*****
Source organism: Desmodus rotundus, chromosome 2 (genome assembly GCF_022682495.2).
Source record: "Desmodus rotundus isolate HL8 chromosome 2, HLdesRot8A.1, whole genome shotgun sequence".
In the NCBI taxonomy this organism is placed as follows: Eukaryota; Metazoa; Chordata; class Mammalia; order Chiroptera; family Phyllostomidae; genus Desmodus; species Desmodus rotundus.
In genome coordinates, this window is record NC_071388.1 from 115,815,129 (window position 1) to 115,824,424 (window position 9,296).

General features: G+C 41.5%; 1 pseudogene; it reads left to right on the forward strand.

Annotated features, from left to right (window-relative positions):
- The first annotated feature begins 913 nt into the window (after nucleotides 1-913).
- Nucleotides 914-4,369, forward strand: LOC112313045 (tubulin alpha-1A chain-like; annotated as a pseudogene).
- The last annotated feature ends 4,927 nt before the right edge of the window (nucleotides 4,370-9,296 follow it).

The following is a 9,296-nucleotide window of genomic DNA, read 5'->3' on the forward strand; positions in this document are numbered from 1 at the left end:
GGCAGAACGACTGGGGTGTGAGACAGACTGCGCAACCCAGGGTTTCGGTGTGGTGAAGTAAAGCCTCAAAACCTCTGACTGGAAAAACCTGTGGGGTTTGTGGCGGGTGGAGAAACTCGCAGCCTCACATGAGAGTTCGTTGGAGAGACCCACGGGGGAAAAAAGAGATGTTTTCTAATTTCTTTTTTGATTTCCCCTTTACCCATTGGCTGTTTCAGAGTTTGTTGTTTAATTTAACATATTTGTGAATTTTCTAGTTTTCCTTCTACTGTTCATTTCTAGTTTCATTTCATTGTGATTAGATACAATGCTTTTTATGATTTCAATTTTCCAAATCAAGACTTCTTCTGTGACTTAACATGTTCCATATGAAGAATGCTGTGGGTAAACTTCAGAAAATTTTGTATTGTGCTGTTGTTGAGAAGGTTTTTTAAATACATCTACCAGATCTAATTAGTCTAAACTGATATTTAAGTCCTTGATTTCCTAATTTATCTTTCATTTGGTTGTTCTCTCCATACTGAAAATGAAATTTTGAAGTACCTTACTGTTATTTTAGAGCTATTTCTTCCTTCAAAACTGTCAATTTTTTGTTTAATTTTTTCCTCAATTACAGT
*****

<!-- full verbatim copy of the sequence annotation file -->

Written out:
Source organism: Desmodus rotundus, chromosome 2 (genome assembly GCF_022682495.2).
Source record: "Desmodus rotundus isolate HL8 chromosome 2, HLdesRot8A.1, whole genome shotgun sequence".
In the NCBI taxonomy this organism is placed as follows: Eukaryota; Metazoa; Chordata; class Mammalia; order Chiroptera; family Phyllostomidae; genus Desmodus; species Desmodus rotundus.
In genome coordinates, this window is record NC_071388.1 from 115,815,129 (window position 1) to 115,824,424 (window position 9,296).

General features: G+C 41.5%; 1 pseudogene; it reads left to right on the forward strand.

Annotated features, from left to right (window-relative positions):
- The first annotated feature begins 913 nt into the window (after nucleotides 1-913).
- Nucleotides 914-4,369, forward strand: LOC112313045 (tubulin alpha-1A chain-like; annotated as a pseudogene).
- The last annotated feature ends 4,927 nt before the right edge of the window (nucleotides 4,370-9,296 follow it).

The following is a 9,296-nucleotide window of genomic DNA, read 5'->3' on the forward strand; positions in this document are numbered from 1 at the left end:
GGCAGAACGACTGGGGTGTGAGACAGACTGCGCAACCCAGGGTTTCGGTGTGGTGAAGTAAAGCCTCAAAACCTCTGACTGGAAAAACCTGTGGGGTTTGTGGCGGGTGGAGAAACTCGCAGCCTCACATGAGAGTTCGTTGGAGAGACCCACGGGGGAAAAAAGAGATGTTTTCTAATTTCTTTTTTGATTTCCCCTTTACCCATTGGCTGTTTCAGAGTTTGTTGTTTAATTTAACATATTTGTGAATTTTCTAGTTTTCCTTCTACTGTTCATTTCTAGTTTCATTTCATTGTGATTAGATACAATGCTTTTTATGATTTCAATTTTCCAAATCAAGACTTCTTCTGTGACTTAACATGTTCCATATGAAGAATGCTGTGGGTAAACTTCAGAAAATTTTGTATTGTGCTGTTGTTGAGAAGGTTTTTTAAATACATCTACCAGATCTAATTAGTCTAAACTGATATTTAAGTCCTTGATTTCCTAATTTATCTTTCATTTGGTTGTTCTCTCCATACTGAAAATGAAATTTTGAAGTACCTTACTGTTATTTTAGAGCTATTTCTTCCTTCAAAACTGTCAATTTTTTGTTTAATTTTTTCCTCAATTACAGT